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July 2015

Magic at CHI 2015 (or how to hide your mobile device addiction)

Many people are addicted to their mobile devices and the constant flow of information. In social settings, such as work meetings, people know it's wrong and try to hide their device checking in many ways, including:

  • going to the bathroom
  • faking migraine headaches
  • hiding the device under a table or their clothing

Autodesk Research Deceptive Devices

The User Interface group at Autodesk Research conducted a survey of more than 200 people and 94% reported getting caught using a mobile device. Helping people to sneak a peak more easily seemed like a good challenge and the team looked towards magicians to see if they could learn things that could be applied to software and device design.

The team came up with some pretty cool gadgets including:

  • spyglasses
  • secret recorders that could play back the last few seconds of a meeting through a small earpiece to cover up that you weren't paying attention
  • a sensor for knowing when people are behind you
  • information embedded in audio tones that could be perceived as meeting reminders, email notifications or a ringing phone

The Phoney Phone

The Phoney Phone is an app that makes ones' phone look likes it's sleeping while letting the user see the results of their tapping on an alternate screen that could be hidden in the bottom of a coffee cup. To an observer, they may just look like they are fidgeting or contemplating the last sip of a drink.

Autodesk Research Phoney Phone

The Magput

The Magput hides sensors in a pencil and a notebook. What may appear to be random tapping or doodling could actually be be some serious work.

Autodesk Research Magput

You can see these gadgets in action and test how easy they are to tell when someone is using them in the following short video clip.

What does a Designer of Deceptive Devices Need to Know?

When designing for subtle interactions, designers should consider many of the same things magicians do:

  • User Customization: allow the user to customize their device. If they use a device that does not fit their environment or personality it could give them away
  • Modularity: allow the user to work with the system in pieces. Could a component of the system change location so that the user is not seen doing repetitive tasks?
  • Simulation and Dissimulation: Take advantage of existing devices that people obviously use. We know how most people type on a phone so if you can hide the interaction it, or make it appear inactive to observers, they will be less likely to suspect activity.
  • Separating Cause and Effect: Magicians introduce delays to misdirect the audience. This is counter-intuitive to traditional UI design so it requires special consideration.
  • User Training: Magicians practice and so should your users - so make it easy for them.

To take this magic further, Tovi covering for Fraser who was getting married at the time (congrats, Fraser!), added a magician to the presentation of this research at CHI 2015. The show is below.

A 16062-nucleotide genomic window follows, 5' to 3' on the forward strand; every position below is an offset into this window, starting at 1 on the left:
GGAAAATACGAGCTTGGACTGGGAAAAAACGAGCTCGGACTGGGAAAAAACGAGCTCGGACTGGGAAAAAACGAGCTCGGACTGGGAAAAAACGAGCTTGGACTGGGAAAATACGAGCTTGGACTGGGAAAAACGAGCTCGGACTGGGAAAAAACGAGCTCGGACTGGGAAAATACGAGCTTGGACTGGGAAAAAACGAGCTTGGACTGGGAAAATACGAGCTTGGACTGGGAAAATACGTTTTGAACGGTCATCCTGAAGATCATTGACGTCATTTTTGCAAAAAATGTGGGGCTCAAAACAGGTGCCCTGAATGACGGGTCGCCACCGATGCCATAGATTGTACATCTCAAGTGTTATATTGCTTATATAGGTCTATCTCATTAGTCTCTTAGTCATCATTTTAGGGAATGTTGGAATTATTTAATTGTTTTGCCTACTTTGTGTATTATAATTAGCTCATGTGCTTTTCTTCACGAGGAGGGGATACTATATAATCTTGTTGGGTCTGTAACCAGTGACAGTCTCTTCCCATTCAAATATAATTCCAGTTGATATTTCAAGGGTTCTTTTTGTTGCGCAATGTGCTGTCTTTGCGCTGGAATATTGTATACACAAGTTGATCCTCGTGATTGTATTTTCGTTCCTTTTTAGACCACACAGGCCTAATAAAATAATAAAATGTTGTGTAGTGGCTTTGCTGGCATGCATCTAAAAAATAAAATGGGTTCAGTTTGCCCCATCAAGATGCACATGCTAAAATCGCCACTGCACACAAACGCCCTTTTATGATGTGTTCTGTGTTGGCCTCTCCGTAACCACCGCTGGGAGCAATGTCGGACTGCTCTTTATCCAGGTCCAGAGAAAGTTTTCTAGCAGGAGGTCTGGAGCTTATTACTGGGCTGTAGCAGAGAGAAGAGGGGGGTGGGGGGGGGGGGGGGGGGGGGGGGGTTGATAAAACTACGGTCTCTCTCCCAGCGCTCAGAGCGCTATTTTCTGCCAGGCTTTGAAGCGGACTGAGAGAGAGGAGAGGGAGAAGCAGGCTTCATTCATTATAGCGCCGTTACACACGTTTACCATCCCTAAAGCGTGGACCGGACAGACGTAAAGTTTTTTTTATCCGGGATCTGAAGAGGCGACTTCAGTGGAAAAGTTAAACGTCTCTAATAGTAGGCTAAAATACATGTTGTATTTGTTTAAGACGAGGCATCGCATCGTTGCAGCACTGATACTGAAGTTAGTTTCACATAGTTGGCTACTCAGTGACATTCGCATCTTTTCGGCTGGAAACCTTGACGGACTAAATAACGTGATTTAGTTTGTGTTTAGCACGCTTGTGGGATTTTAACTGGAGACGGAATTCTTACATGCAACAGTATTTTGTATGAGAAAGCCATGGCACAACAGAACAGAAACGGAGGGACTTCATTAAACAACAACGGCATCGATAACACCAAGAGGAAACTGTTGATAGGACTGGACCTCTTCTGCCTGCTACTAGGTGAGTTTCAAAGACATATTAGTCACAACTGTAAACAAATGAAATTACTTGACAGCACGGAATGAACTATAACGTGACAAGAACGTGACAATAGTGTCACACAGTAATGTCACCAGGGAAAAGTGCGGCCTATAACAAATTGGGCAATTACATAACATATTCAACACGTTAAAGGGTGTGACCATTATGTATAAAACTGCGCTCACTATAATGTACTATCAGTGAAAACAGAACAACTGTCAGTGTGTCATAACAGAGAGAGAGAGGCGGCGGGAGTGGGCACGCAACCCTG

Additional Uses for Subtle Interactions

Beyond helping people to sneak a peak at their devices, these techniques could be used to:

  • enhance presentations by giving presenters extra techniques to share their information in engaging ways
  • help with wearable device design and interactions where users cannot use a device in a traditional manner

For more details on the research and how some of these devices were made and controlled, please refer to the publication entitled Supporting Subtlety with Deceptive Devices and Illusory Interactions.


This Nucleus Simulation Shows How Your Brain is Like a Wad of Paper

Science Magazine recently published an article called Your Brain is like a Wad of Paper. When the team at Autodesk Research saw it Jos Stam recalled that it looks like a simulation Duncan Brinsmead from the Maya team had done with Nucleus a number of years ago.

Autodesk Research Brain Nucleus

From the article in Science Magazine:

Suzana Herculano-Houzel and Bruno Mota—a neuroscientist and physicist, respectively, at the Federal University of Rio de Janeiro in Brazil—have found a mathematical relation for folding in mammals' brains that appears to be universal.

It may sound complicated, but that universal relationship is the same one that describes crumpled wads of paper—as Herculano-Houzel showed by scrunching up sheets of paper of different sizes and thickness at her dining room table and measuring their surface areas. The relationship comes about because the bent-up paper settles into the configuration that minimizes its energy. So presumably, in folding, the cortex also simply settles into the configuration of least mechanical energy.

Duncan Brinsmead says, "The process of crumpling based on surface area in a confined space is what we are simulating. However there are a lot of subtle effects that probably make our result differ."

Jos Stam adds, "It is a qualitative demonstration of the theory described in the paper. The cool thing is that Nucleus is able to show the process and the resulting shape. The brain, like a walnut, is an emergent form from basic constraints. That is what Nucleus is all about."

Here's what the Nucleus simulation in Maya looks like:

You can read Nucleus: Towards a Unified Dynamics Solver for Computer Graphics to learn more about how the Nucleus solver works and watch the video associated with Physics-based Generative Design to see some other interesting uses of Nucleus like below.

Autodesk Research Nucleus Physics Generative Design